This two-part blog describes Alaska’s approach to providing assistive technology resources to support reading and the positive effect on people with disabilities
In 2000, Mystie Rail moved to Anchorage, Alaska, for what she thought would only be one year. Nineteen years later, she still resides in Alaska administering assistive technology support services throughout the state. Mystie is the Executive Director of Assistive Technology of Alaska (ATLA), a nonprofit organization that provides accessible and cost-effective technology solutions that promote independent living and success for residents with disabilities “from twinkle to wrinkle,” says Mystie.
Alaska’s geographic, linguistic, economic, and cultural diversity present challenges to ATLA that are unlike those experienced by most other state agencies. As a result, Mystie and her team must be innovative, resourceful, and persistent in finding solutions, such as Bookshare and other tools, to help students and adults with reading barriers.
Alaska’s Unique Characteristics Present Challenges
To put the challenges of ATLA’s mission in perspective, consider these facts:
- Alaska is twice the size of Texas with roads covering a mere 5% of the state
- 1/20th of 1% of the land is inhabited
- 380 towns in the “bush” have fewer than 500 residents and are reachable only by plane or ATV
- Cost of food and household items is 300% higher in villages
- 70% of students are below proficient in reading
To meet the needs of students, Mystie grabs her sleeping bag, fills totes with supplies, and hops on a bush plane. She thumbs a ride on a snowmobile from the airport to the school where she meets with students who have learning disabilities, visual impairments, and physical challenges to set them up with AT. To keep things simple for the schools, she recommends one suite of products including iPads, Bookshare, Voice Dream Reader, and Read&Write. She and her staff provide assessments, equipment, and training for teachers and students.
Multi-Pronged Approach Gets the Job Done
“My formula for success is to get the school district’s tech department on my side, recommend AT to buy, offer mandatory (and free) professional development training for teachers, and provide outreach to the entire community, including seniors with visual impairments. If you offer Bookshare support to the elders in the community, everyone feels included. Integrating community involvement and cultural diversity into our service delivery model truly makes a difference. Inclusion shouldn’t just be something we talk about within the walls of the school, it should be exercised everywhere – especially in rural and remote regions,” says Mystie.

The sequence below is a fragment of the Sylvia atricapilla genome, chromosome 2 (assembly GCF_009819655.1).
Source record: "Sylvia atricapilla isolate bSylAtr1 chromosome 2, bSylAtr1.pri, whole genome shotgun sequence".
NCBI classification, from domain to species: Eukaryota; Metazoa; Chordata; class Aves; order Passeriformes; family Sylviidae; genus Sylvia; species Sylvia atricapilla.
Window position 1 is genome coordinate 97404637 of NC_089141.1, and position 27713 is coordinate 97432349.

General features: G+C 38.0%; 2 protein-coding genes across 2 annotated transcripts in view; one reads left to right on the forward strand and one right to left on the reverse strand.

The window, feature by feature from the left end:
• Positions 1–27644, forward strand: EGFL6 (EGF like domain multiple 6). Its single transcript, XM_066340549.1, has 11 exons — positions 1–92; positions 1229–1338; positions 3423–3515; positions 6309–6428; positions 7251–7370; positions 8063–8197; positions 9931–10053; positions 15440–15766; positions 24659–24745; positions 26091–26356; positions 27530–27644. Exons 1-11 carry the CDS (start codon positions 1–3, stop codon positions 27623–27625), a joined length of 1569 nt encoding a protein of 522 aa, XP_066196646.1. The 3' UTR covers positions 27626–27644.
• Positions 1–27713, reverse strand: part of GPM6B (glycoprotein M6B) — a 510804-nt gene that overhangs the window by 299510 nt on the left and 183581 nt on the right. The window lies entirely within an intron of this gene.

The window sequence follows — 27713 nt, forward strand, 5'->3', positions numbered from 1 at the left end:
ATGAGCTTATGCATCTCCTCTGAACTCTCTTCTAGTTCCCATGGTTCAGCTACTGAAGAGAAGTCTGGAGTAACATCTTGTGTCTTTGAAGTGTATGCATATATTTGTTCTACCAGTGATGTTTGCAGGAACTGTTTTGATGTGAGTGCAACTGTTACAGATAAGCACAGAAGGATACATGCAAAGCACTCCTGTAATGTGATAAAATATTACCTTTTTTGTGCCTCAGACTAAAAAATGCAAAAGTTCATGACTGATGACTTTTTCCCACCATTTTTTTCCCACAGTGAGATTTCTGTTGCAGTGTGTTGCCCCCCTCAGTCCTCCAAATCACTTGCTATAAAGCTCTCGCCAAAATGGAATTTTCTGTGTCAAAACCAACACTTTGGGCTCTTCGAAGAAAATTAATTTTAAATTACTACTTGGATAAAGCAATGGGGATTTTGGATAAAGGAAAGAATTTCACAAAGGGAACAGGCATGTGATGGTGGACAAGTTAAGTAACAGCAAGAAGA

ATLA uses uPAR – Universal Protocol for Accommodations in Reading – a screening tool to determine the optimal method of learning for a given student. The results show a student’s reading and comprehension level using silent reading, listening to an adult read, and digital text-to-speech with highlighting. For example, a student might be reading at a third-grade level using only silent reading but comprehending at a fifth-grade level with narration and highlighting. “This assessment shows the power of data to determine which accommodations are most effective for each student,” says Mystie.
ATLA’s professional development training covers basic iOS accessibility features like text-to-speech, how to search for a book in Bookshare, and how to read a book using the Voice Dream Reader app. Says Mystie, “I love Bookshare’s curated Reading Lists which are like virtual bookshelves. They are the #1 time-saving feature because teachers can assign popular books like early readers, Percy Jackson and Diary of a Wimpy Kid series, and other favorites with a few clicks.”
Mystie is quick to emphasize that technology alone does not fix problems. “Students still have to read, write, study, and put the work in, but they just do it differently,” she says. “It’s important to focus on the service and the process rather than the tools.”
High School Student with Dyslexia Has a Breakthrough
In Part 2, learn how high school student LenaMarie used AT and Bookshare to improve her reading and comprehension levels. As a bonus, her anxiety about her school challenges decreased as she built a belief in herself.
Bookshare is FREE for qualified U.S. students and schools. Learn how Bookshare can help your students with dyslexia, blindness, physical disabilities, and other reading barriers.
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